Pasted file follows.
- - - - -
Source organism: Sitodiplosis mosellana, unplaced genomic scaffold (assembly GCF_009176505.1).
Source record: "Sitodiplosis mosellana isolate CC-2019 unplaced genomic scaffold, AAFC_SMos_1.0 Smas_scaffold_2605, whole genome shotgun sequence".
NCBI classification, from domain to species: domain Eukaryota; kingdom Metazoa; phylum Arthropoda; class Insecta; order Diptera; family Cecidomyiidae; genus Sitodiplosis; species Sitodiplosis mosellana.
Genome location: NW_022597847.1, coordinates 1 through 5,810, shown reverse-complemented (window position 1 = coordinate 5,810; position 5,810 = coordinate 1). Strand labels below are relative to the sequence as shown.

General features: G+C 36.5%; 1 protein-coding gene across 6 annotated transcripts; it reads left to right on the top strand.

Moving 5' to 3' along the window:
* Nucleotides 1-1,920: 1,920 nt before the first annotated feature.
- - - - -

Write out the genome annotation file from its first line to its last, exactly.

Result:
Source organism: Sitodiplosis mosellana, unplaced genomic scaffold (assembly GCF_009176505.1).
Source record: "Sitodiplosis mosellana isolate CC-2019 unplaced genomic scaffold, AAFC_SMos_1.0 Smas_scaffold_2605, whole genome shotgun sequence".
NCBI classification, from domain to species: domain Eukaryota; kingdom Metazoa; phylum Arthropoda; class Insecta; order Diptera; family Cecidomyiidae; genus Sitodiplosis; species Sitodiplosis mosellana.
Genome location: NW_022597847.1, coordinates 1 through 5,810, shown reverse-complemented (window position 1 = coordinate 5,810; position 5,810 = coordinate 1). Strand labels below are relative to the sequence as shown.

General features: G+C 36.5%; 1 protein-coding gene across 6 annotated transcripts; it reads left to right on the top strand.

Moving 5' to 3' along the window:
* Nucleotides 1-1,920: 1,920 nt before the first annotated feature.